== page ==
‘What’s with the limp?” I’ve been hearing variations of that question for more than half a century and it still takes me by surprise. A helmet slam into the side of my thigh put me on the sidelines for a while, but it didn’t stop me from setting a school record in the pole vault the following spring, a record that stood for 15 years. You see, I was a dumb jock, and I had the medals and grade point average to prove it. And I’ve limped ever since.
It pains me to think those might have been my glory days, but there you are. Some never had any. Bruce Springsteen wrote about such days and wisely wrote, “Glory days, well, they’ll pass you by.” Recently I attended a class reunion in a nearby town and it was clear that some of the members of the class continue to relive their glory days more than fifty years later. Makes me sad.
Enough of this. It’s pointless to sit around wallowing in a past that wasn’t really all that interesting, but I suspect we all do it. I still see me with a full head of hair, a flat stomach, no limp, and a clear mind. If you do something similar, knock it off. It’s a waste of everyone’s time and soon no one will invite you for a meal. No one cares about your tiresome past. And while we’re on the topic of legacy I know this: a few months after I am gone people will try to conjure up memories of me by saying, “You know, that one guy.”
Once a month I join a group of elderly cousins for lunch, usually in an everyman kind of place, light beer and burgers. For two hours we talk about subjects that would be of no interest to anyone else. We speak of family. Period. We cover health issues, deaths, births and sometimes we discover family secrets, some of which are not all that comfortable. Grandpa did what? But it’s OK because we don’t venture into any of the big stuff like moral bewilderment, religious hypocrisy, or a government that lacks empathy and sympathy.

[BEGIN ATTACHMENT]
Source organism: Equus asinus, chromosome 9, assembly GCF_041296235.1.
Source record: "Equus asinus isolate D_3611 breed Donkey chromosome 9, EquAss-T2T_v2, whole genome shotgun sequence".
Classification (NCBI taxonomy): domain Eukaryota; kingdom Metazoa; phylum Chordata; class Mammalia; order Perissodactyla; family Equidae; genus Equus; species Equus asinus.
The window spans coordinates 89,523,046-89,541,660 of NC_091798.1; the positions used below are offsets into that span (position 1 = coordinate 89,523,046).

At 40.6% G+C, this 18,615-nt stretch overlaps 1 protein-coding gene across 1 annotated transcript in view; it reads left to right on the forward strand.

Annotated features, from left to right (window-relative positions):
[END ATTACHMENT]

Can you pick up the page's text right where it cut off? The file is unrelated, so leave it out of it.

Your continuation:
November is nigh and I finally got around to exchanging the cutter on the back of my tractor for a snow blade, a twice-annual chore that gets more difficult every time. I can already envision a day when I can no longer muscle around heavy equipment. Hell, a day or so ago I couldn’t untwist the cap from a jar of sauerkraut.
Earlier today a flock of cedar waxwings descended for a meal on my berry bushes, rising swiftly from the bush as a group and returning as a group, exhibiting extraordinary choreography, swirling and whirling in unison, their tiny brains working computer fast, much more impressive than any human Blue Angel. It pleases me to know the flock will be around all winter.
Tonight the window next to my chair is open. In the distance a pack of coyotes can be heard moving through the woods, heard because they keen, cry, laugh, and just generally talk a lot. I like coyotes; they are not looked upon fondly out here which is too bad because these night creatures seem to know how to live life to the fullest, reminding me of many Italian travelers I’ve encountered in Europe over the years, loud, proud and just generally happy to be walking the earth.
Kurt Ullrich lives in rural Jackson County.